An Iowa man was arrested Thursday on charges that he left a pair of threatening voicemails for a local election official in Arizona and an official associated with the state attorney general's office nearly a year after the 2020 election, the Justice Department said.
Mark A. Rissi, of Hiawatha, Iowa, is accused of threatening to hang Clint Hickman, a member of the Maricopa County Board of Supervisors. Rissi also allegedly left a threatening voicemail for an employee in Arizona Attorney General Mark Brnovich's office.
Rissi, 64, was charged with two counts of making a threatening interstate communication and one count of making a threatening telephone call, the Justice Department said.
The case is part of the department's Election Threats Task Force, which was launched in June 2021. It has charged people in numerous states.
Hickman, a Republican who attended then-President Donald Trump's final rally in the state just days before the 2020 election, was the chair of the Maricopa County Board of Supervisors, a Republican-controlled and -elected board that stood in staunch defense of the county's 2020 election. Joe Biden narrowly won Arizona.
Rissi is alleged to have left the voicemail for Hickman last September, accusing him of lying about the fairness of the 2020 election. The board of supervisors oversees elections in the county.
"I am glad that you are standing up for democracy and want to place your hand on the Bible and say that the election was honest and fair," he said, according to a Justice Department news release. "When we come to lynch your stupid lying Commie [expletive], you'll remember that you lied on the [expletive] Bible, you piece of [expletive]. You're gonna die, you piece of [expletive]. We're going to hang you. We're going to hang you."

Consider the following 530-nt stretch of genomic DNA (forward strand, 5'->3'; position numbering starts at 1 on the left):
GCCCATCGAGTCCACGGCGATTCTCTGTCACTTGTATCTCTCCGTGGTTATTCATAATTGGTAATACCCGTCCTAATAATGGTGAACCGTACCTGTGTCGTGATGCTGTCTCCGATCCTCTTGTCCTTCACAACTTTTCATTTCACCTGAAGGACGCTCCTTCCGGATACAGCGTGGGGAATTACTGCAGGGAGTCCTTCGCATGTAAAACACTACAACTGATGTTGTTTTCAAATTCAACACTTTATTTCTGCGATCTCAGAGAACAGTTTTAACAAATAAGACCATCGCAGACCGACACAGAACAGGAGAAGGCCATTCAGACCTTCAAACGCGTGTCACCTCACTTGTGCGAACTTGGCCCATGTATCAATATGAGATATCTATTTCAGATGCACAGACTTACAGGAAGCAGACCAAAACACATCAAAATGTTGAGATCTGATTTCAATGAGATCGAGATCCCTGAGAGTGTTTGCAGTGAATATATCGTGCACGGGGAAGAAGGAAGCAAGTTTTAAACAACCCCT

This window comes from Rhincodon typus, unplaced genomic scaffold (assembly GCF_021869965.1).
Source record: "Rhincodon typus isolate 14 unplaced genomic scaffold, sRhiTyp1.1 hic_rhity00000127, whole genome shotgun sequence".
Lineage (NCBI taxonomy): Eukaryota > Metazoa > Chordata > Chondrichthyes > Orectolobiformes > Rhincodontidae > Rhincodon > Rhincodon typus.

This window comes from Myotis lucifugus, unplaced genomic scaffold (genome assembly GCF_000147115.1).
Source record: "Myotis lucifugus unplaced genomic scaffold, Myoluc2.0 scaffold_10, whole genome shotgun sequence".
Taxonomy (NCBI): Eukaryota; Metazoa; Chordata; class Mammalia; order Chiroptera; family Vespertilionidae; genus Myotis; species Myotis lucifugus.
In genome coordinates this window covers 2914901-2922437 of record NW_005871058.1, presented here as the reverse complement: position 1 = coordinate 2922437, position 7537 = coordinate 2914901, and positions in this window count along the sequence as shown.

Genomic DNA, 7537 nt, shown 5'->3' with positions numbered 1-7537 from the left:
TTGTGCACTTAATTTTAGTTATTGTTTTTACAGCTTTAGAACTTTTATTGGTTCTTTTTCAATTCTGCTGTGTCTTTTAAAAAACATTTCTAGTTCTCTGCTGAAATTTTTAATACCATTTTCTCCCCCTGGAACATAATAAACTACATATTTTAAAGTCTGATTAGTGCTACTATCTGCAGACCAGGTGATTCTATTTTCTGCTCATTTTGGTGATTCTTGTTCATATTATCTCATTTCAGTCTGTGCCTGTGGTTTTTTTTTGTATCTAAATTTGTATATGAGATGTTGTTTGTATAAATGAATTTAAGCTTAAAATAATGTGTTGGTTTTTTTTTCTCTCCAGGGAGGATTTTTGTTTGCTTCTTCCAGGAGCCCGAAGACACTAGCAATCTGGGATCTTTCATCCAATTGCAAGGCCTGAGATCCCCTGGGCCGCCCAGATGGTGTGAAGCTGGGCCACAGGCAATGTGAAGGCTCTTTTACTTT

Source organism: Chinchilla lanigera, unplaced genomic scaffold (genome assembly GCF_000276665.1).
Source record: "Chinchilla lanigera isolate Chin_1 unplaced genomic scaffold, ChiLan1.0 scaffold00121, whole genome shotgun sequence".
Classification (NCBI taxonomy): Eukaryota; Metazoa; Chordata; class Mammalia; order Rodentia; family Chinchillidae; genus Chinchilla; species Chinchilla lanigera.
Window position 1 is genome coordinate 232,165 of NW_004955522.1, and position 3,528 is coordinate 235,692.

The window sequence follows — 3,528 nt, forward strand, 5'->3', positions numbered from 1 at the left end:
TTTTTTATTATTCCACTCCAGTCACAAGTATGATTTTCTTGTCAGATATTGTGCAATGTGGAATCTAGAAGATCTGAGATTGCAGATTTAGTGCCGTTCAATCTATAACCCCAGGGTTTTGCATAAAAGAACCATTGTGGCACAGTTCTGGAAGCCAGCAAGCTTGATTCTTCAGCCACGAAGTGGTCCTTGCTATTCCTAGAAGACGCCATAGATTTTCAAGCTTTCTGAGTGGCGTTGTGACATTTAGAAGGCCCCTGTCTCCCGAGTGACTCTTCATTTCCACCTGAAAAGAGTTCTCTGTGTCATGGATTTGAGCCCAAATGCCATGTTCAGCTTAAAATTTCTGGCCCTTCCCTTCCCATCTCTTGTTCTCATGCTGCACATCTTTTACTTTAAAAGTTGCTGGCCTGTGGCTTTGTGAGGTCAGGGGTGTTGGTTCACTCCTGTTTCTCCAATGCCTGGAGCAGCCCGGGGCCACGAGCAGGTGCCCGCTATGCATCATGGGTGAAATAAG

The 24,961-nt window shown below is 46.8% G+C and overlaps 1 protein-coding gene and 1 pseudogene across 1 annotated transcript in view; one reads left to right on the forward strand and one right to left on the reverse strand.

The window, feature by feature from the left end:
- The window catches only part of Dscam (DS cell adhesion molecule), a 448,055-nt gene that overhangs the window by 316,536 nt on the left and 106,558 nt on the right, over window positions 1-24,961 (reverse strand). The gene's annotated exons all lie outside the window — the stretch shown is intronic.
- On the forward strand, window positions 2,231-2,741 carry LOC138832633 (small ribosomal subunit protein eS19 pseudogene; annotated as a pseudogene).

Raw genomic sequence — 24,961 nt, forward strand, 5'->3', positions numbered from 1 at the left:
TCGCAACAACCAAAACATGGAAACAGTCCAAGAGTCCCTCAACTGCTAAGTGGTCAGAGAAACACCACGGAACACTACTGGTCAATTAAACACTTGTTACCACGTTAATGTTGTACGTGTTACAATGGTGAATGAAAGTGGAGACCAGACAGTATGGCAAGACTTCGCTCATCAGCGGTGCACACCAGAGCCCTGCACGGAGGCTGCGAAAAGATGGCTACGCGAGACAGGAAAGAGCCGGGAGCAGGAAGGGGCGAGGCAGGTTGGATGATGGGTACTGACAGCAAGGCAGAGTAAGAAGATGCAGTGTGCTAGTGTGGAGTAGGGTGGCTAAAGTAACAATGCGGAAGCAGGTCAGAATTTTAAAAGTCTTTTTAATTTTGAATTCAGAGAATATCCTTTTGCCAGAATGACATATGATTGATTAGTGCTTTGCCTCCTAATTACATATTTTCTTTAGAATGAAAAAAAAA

The Justice Department, which redacted the expletives, said the call was made three days after the Cyber Ninjas, a cybersecurity firm, released a partisan review of Maricopa County's 2020 election, which had been ordered by the GOP-controlled state Senate.
Hickman confirmed Thursday that he listened to the voicemail.
"I remember exactly where I was when I heard that voicemail. It was chilling. This wasn't a prank call. This wasn't protected speech. This was a serious threat to me and my family," he said in a statement.
"No one should be subjected to this kind of hatred," he added. "And if we truly want to keep our country great, we will do everything we can to denounce threats against election workers and combat the disinformation that imperils our democracy."
Rissi is accused of leaving a separate voicemail with an official in Brnovich's office on Dec. 8, claiming he was a "victim of a crime" that he described as "the theft of the 2020 election" and threatening hanging.
"I'm a victim of a crime. My family is a victim of a crime. My extended family is a victim of a crime. That crime was the theft of the 2020 election," Rissi is alleged to have said, suggesting that "conspirators" had deleted election fraud data from the Maricopa County Board of Supervisors computer system.
If he is convicted, Rissi could face up to five years in prison for each count of making a threatening interstate communication and up to two years in prison for the threatening telephone call charge.
Rissi could not be reached for comment.
This article was originally published on NBCNews.com